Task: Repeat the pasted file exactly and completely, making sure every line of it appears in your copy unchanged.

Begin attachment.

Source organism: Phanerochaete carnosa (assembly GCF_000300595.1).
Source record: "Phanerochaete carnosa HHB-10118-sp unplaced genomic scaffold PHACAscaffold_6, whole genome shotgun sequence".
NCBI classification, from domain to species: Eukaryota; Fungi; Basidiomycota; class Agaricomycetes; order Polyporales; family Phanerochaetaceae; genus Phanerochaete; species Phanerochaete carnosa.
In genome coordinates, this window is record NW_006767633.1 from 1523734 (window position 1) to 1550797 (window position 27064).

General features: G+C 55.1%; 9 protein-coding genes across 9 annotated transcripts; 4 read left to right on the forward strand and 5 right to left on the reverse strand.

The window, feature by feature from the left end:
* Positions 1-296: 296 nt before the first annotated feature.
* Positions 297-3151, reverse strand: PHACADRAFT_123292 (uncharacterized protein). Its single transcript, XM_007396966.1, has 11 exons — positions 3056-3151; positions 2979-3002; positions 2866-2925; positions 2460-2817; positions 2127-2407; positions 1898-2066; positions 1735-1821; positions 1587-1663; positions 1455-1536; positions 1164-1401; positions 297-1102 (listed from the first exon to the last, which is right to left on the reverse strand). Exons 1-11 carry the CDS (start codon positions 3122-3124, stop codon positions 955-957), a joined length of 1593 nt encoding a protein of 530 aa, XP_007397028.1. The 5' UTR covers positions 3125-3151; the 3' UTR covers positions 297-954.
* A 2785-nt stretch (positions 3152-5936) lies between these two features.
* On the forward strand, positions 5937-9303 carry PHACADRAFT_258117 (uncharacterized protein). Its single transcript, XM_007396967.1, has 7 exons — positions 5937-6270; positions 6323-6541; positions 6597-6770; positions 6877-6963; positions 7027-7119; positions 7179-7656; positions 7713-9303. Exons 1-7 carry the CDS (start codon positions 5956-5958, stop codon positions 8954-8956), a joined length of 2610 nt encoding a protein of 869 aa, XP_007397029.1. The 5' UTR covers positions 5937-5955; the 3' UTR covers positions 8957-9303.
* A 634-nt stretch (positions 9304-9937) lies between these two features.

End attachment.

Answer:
Source organism: Phanerochaete carnosa (assembly GCF_000300595.1).
Source record: "Phanerochaete carnosa HHB-10118-sp unplaced genomic scaffold PHACAscaffold_6, whole genome shotgun sequence".
NCBI classification, from domain to species: Eukaryota; Fungi; Basidiomycota; class Agaricomycetes; order Polyporales; family Phanerochaetaceae; genus Phanerochaete; species Phanerochaete carnosa.
In genome coordinates, this window is record NW_006767633.1 from 1523734 (window position 1) to 1550797 (window position 27064).

General features: G+C 55.1%; 9 protein-coding genes across 9 annotated transcripts; 4 read left to right on the forward strand and 5 right to left on the reverse strand.

The window, feature by feature from the left end:
* Positions 1-296: 296 nt before the first annotated feature.
* Positions 297-3151, reverse strand: PHACADRAFT_123292 (uncharacterized protein). Its single transcript, XM_007396966.1, has 11 exons — positions 3056-3151; positions 2979-3002; positions 2866-2925; positions 2460-2817; positions 2127-2407; positions 1898-2066; positions 1735-1821; positions 1587-1663; positions 1455-1536; positions 1164-1401; positions 297-1102 (listed from the first exon to the last, which is right to left on the reverse strand). Exons 1-11 carry the CDS (start codon positions 3122-3124, stop codon positions 955-957), a joined length of 1593 nt encoding a protein of 530 aa, XP_007397028.1. The 5' UTR covers positions 3125-3151; the 3' UTR covers positions 297-954.
* A 2785-nt stretch (positions 3152-5936) lies between these two features.
* On the forward strand, positions 5937-9303 carry PHACADRAFT_258117 (uncharacterized protein). Its single transcript, XM_007396967.1, has 7 exons — positions 5937-6270; positions 6323-6541; positions 6597-6770; positions 6877-6963; positions 7027-7119; positions 7179-7656; positions 7713-9303. Exons 1-7 carry the CDS (start codon positions 5956-5958, stop codon positions 8954-8956), a joined length of 2610 nt encoding a protein of 869 aa, XP_007397029.1. The 5' UTR covers positions 5937-5955; the 3' UTR covers positions 8957-9303.
* A 634-nt stretch (positions 9304-9937) lies between these two features.